Key, Francis Scott The lines are from "Defence of Fort McHenry," a song composed on September 14, 1814, by 35-year-old lawyer and amateur poet Francis Scott Key after watching the bombardment of Fort McHenry by British ships of the Royal Navy in Baltimore Harbor during the War of 1812. The song is often referred to as "The Star-Spangled Banner."
After Key died in 1843, his wife added the words "oh what a glorious sight" at the end of the first stanza. A new version of the song was then published in 1844 with these additional words.
The original melody is based on a Scottish folk song called "Flower of Corsica." English composer William Billings adapted this music for use as the march tune for the First Regiment Maryland Infantry when that state joined the Union in 1798. The song was later adopted as the official march of the United States Marine Corps.
Francis Scott Key writes a poem on September 14, 1814 that is eventually adapted to music and becomes America's national anthem, "The Star-Spangled Banner," in 1931. The poem, originally titled "The Defense of Fort M'Henry," was written after Key watched the British bombardment of the Maryland fort during the War of 1812. In the poem, he imagines what it would be like to be aboard a British warship during this attack.
Key did not intend for the poem to be set to music but instead wanted it to be used as propaganda by the American government to encourage more people to join the war effort. However, his suggestion was adopted by William D. Haydn for use as an army song during peacetime conditions. "The Star-Spangled Banner" was first performed at a public event on March 5, 1815, at Francis Scott Key's request so he could better explain its importance as a symbol of America's freedom.
There are several versions of how Key came up with the words to "The Star-Spangled Banner." Some say they were inspired by an English ballad about the 16th century battle between England and Spain called "Raglan's Ride"; others claim he took them from Walt Whitman's poem "O Captain! My Captain!" which also deals with the War of 1812. What is known for sure is that Key had no intention of creating a patriotic song when he wrote it.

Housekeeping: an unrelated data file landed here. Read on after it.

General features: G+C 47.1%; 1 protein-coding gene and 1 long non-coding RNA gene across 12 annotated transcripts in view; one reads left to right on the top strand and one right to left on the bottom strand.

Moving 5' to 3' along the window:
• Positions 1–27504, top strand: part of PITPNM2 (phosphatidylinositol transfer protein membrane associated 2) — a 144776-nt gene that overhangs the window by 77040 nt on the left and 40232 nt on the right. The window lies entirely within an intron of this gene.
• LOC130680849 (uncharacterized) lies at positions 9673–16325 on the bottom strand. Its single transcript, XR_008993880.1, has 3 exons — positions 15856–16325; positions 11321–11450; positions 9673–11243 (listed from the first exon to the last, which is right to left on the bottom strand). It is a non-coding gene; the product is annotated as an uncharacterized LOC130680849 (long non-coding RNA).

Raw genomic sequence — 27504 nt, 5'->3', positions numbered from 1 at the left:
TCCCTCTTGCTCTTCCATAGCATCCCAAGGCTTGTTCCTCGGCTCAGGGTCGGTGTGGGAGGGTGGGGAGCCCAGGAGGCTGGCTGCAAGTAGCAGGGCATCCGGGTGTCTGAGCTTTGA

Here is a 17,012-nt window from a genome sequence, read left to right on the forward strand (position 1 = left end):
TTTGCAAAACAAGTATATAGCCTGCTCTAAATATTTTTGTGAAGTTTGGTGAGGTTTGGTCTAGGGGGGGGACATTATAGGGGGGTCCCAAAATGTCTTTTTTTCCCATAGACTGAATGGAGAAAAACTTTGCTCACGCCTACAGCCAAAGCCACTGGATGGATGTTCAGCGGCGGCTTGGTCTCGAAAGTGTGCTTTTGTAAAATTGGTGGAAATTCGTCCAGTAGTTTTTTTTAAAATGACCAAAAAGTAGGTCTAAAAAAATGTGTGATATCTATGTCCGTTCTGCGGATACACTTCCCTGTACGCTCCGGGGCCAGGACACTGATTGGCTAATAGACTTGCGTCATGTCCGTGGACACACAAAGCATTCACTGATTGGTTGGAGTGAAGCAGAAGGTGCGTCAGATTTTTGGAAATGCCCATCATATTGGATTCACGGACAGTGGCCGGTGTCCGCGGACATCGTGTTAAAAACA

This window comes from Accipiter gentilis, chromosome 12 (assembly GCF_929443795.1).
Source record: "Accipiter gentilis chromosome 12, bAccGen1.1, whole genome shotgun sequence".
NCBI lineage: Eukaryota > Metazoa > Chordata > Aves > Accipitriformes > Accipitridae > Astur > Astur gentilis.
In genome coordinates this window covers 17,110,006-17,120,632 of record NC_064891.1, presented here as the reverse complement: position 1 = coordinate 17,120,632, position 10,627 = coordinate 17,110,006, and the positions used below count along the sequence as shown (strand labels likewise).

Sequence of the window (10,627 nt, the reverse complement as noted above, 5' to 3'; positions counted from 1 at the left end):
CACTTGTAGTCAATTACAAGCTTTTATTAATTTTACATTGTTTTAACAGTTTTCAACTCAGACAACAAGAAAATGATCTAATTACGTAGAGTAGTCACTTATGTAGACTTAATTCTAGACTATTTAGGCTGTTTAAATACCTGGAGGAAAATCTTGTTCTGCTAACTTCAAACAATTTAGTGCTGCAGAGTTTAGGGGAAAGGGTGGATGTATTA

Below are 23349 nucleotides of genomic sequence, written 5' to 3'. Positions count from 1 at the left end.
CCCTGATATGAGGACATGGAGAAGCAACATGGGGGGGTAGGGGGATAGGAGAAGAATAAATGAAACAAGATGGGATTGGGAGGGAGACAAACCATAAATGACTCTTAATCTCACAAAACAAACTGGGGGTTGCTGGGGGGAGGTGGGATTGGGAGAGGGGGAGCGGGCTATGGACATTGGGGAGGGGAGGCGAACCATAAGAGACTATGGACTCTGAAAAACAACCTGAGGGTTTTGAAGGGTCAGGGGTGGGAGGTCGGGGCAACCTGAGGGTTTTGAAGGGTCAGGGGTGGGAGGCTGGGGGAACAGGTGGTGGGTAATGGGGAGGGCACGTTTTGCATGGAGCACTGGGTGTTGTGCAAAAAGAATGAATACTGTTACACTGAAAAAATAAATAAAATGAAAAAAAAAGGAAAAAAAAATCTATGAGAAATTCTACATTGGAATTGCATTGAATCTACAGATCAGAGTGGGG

On September 14, 1814, Francis Scott Key writes a poem that is subsequently adapted to music and becomes America's national anthem, "The Star-Spangled Banner," in 1931. He based its lyrics on English translations of notes left by an American prisoner of war held by the British.
Key was a lawyer from Baltimore, Maryland. At the time of the attack on Fort McHenry, he was in Washington, D.C., where he had been appointed as a temporary judge for the District of Columbia. In October 1814, President James Madison appointed Key to be the U.S. attorney for the district of Maryland. He served in this position until his death in 1826 at the age of 44. During his tenure, Key also wrote several other poems that are still used today by Americans living throughout the world.
Francis Scott Key wrote the words to "The Star-Spangled Banner" on September 14, 1814, after watching the enormous nighttime British bombardment of Fort McHenry in Maryland during the War of 1812.... The song was adopted as our national anthem in 1931.
Key's father was a doctor at the fort and knew some of its officers. His mother was from a wealthy family in Baltimore and they lived near the Key family home in Fredericksburg, Virginia. When Francis Scott Key returned to Baltimore after witnessing the battle, he wrote a poem about it. He then set out with another man to find a lawyer to help him get compensation from the government for the use of his poem.
The lawyer they found told them that because there was no money in the federal treasury, there could be no compensation. Disappointed, the men left but soon heard that the war had ended. They went back to see if anything could be done about getting paid for their poem but found out that the government didn't have any funds to pay poets for poems written about events happening during a war. At this point, Key's friend suggested that since there was no one else around, they might as well keep writing songs about events during wars until someone pays us for something.
Of fact, the national anthem originated as a poem penned in September 1814 by Francis Scott Key after witnessing the British attack of Fort McHenry in Maryland during the War of 1812. (which ran until early 1815). The poem was set to music written by Joseph Philbrick Hume and adopted by the Congress at its first session on March 16, 1791.
Key's original poem was called "The Star-Spangled Banner." The first two stanzas read as follows:
"Oh, say can you see by the dawn's early light, What so proudly we hailed at the twilight's last gleaming, Whose broad stripes and bright stars through the night did shine?"
"The rocket's red glare, the bombs bursting in air, Gave proof through the gloom that our flag was still there; Oh, say does that star-spangled banner yet wave O'er the land of the free and the home of the brave?"
On February 13, 1901, President William McKinley was shot by an anarchist in Buffalo, New York while attending the Pan-American Exposition. He died eight days later on February 21. During the ceremony honoring the late president, Senator Henry Cabot Lodge introduced a resolution proposing that the nation adopt the song "Dawning of Day" as its new national anthem.